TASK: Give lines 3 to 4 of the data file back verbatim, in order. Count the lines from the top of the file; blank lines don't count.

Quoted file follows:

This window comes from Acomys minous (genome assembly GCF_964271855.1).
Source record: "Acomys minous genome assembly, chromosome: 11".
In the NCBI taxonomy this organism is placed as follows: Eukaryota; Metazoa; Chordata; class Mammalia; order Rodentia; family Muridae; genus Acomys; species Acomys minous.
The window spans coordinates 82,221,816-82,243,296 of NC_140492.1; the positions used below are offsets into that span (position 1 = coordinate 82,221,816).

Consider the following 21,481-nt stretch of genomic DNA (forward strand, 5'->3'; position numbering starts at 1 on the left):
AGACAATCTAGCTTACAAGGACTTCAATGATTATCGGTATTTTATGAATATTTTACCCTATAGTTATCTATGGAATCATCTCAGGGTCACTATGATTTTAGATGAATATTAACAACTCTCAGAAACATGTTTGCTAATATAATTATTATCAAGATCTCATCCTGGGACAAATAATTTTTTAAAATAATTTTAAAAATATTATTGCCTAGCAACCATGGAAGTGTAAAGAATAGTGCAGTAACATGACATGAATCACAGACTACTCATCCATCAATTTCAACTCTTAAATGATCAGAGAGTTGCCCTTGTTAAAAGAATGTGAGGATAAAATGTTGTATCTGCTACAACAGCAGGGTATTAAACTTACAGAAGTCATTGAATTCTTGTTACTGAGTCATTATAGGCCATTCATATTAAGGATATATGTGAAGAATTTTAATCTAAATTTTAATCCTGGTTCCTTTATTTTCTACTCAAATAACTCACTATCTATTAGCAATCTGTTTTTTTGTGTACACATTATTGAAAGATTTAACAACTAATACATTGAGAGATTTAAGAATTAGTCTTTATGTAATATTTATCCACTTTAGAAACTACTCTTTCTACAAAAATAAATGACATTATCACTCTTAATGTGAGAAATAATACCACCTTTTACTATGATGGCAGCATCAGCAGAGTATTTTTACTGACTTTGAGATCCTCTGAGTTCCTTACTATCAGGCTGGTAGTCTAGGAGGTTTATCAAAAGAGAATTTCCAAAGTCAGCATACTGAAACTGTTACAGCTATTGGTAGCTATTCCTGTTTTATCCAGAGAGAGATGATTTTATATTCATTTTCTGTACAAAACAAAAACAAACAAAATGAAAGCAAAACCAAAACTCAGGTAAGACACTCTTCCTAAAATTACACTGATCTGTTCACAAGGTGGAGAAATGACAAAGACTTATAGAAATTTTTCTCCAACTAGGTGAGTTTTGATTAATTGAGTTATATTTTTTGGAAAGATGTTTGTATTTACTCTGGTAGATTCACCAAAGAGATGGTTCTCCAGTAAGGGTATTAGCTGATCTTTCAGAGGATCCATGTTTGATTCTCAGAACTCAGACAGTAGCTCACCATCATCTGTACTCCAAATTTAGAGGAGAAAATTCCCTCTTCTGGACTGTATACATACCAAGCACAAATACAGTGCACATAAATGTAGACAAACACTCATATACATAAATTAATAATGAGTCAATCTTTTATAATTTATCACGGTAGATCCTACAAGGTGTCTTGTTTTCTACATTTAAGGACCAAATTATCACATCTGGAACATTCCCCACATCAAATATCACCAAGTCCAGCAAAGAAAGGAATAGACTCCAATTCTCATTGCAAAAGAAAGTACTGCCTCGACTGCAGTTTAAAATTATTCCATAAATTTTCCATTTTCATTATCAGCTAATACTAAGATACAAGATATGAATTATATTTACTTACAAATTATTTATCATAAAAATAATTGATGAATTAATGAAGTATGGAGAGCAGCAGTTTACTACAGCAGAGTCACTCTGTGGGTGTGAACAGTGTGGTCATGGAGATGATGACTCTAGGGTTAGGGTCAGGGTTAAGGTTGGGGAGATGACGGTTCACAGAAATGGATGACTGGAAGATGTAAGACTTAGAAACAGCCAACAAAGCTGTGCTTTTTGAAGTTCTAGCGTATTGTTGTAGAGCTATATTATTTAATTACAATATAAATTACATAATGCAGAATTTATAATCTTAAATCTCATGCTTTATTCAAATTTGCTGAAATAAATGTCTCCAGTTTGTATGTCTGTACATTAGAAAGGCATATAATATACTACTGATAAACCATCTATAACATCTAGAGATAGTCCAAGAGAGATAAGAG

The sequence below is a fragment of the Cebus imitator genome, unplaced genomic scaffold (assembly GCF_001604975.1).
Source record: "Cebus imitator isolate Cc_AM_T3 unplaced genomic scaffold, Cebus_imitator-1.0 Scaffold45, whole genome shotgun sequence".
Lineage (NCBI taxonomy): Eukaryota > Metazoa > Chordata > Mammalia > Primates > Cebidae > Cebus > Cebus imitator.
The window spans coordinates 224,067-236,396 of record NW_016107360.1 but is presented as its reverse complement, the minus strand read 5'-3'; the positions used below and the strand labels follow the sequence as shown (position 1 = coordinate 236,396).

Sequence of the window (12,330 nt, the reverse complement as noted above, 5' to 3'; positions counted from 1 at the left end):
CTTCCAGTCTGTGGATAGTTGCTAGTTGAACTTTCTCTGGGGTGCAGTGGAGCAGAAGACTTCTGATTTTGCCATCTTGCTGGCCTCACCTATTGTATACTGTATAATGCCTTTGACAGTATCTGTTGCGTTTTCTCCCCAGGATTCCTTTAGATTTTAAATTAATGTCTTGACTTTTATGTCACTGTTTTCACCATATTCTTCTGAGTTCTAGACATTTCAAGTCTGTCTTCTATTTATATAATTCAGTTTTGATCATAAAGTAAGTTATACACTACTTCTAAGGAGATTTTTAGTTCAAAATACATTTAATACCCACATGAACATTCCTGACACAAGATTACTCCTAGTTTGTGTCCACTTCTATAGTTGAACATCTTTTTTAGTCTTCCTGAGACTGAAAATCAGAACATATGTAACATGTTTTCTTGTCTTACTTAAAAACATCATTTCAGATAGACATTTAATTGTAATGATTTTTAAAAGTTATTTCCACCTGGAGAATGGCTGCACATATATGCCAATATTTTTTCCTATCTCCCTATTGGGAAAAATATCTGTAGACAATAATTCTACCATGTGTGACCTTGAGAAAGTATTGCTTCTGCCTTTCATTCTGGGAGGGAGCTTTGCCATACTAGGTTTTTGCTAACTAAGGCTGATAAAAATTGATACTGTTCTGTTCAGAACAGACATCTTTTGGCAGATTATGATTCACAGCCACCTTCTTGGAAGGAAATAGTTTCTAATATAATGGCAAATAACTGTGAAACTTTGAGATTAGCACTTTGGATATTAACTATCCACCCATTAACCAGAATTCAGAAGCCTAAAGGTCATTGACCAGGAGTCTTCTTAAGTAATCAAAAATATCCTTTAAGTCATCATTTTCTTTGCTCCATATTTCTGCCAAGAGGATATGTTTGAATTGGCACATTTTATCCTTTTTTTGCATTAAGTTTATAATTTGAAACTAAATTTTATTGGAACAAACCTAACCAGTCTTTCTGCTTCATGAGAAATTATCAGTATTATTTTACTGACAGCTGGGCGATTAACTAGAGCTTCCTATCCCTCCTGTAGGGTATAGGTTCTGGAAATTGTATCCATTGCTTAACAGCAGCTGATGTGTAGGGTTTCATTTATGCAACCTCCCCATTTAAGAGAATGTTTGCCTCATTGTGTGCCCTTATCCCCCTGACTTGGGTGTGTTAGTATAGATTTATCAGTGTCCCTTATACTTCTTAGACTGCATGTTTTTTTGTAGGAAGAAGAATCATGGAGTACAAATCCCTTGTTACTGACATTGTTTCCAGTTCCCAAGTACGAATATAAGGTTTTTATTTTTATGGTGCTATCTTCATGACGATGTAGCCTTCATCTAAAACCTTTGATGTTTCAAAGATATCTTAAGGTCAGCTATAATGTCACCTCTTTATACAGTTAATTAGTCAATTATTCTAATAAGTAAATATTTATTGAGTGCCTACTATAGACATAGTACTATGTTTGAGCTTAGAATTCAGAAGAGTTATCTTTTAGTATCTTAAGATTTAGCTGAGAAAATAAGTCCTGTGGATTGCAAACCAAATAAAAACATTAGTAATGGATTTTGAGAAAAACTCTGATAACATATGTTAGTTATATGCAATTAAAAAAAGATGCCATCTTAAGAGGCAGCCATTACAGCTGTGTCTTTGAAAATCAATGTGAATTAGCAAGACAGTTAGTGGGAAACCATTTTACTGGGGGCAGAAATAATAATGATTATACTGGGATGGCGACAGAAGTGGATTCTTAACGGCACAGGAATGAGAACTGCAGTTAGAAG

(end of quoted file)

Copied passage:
In the NCBI taxonomy this organism is placed as follows: Eukaryota; Metazoa; Chordata; class Mammalia; order Rodentia; family Muridae; genus Acomys; species Acomys minous.
The window spans coordinates 82,221,816-82,243,296 of NC_140492.1; the positions used below are offsets into that span (position 1 = coordinate 82,221,816).